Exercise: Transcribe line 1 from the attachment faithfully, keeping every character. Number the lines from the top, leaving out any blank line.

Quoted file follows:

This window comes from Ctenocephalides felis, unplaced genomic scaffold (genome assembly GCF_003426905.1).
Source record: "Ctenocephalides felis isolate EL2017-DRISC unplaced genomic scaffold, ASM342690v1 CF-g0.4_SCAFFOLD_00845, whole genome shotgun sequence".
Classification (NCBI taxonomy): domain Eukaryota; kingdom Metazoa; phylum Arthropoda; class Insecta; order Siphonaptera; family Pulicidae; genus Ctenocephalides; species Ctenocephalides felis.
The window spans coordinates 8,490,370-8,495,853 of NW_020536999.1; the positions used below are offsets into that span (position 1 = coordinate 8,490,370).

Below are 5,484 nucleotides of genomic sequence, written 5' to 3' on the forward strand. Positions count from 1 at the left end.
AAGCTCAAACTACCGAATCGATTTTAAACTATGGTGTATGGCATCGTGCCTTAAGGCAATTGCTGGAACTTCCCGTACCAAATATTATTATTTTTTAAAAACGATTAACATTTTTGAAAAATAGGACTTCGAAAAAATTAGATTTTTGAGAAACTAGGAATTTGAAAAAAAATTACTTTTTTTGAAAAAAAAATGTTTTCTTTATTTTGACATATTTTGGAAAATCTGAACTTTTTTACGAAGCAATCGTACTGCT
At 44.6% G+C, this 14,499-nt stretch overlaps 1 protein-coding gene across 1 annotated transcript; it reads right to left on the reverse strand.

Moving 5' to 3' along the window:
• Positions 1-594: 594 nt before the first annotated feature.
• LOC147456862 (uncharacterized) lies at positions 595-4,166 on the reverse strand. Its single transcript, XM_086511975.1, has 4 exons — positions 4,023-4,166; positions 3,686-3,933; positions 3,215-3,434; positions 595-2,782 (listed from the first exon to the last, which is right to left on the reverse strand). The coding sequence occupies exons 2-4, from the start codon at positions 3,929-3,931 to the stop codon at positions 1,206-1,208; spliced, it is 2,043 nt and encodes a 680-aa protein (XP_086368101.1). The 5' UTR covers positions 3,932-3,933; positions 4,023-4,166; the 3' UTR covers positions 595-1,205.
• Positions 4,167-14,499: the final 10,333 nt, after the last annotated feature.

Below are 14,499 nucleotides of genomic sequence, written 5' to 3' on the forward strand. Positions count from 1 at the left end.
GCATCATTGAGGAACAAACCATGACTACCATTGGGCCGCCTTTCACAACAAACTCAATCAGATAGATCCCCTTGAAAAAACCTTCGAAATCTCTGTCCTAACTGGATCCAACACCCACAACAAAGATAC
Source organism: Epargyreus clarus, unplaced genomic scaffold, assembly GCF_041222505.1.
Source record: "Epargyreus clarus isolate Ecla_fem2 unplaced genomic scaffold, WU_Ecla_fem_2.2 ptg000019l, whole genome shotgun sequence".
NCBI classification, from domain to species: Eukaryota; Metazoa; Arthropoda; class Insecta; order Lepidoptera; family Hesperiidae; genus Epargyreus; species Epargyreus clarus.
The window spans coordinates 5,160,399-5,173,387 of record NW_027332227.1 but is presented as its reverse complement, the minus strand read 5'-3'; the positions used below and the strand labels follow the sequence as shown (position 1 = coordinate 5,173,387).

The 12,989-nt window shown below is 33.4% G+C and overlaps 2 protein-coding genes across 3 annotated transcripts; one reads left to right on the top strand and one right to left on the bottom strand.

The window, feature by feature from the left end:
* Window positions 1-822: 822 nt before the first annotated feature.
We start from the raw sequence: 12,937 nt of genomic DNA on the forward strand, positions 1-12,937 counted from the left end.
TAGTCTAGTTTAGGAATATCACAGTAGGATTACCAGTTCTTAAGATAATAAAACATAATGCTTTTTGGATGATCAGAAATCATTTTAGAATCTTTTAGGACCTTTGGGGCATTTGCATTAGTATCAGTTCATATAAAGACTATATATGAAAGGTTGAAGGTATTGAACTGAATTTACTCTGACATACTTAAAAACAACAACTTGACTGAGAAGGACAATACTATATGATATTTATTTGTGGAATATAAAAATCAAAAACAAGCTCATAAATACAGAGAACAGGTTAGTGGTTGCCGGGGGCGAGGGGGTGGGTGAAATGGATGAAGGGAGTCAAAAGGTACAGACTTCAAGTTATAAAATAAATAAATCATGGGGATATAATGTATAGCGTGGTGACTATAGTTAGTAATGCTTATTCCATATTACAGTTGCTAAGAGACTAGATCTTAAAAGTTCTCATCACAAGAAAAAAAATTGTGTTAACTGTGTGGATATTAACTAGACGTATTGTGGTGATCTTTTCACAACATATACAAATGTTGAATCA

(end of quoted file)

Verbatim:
This window comes from Ctenocephalides felis, unplaced genomic scaffold (genome assembly GCF_003426905.1).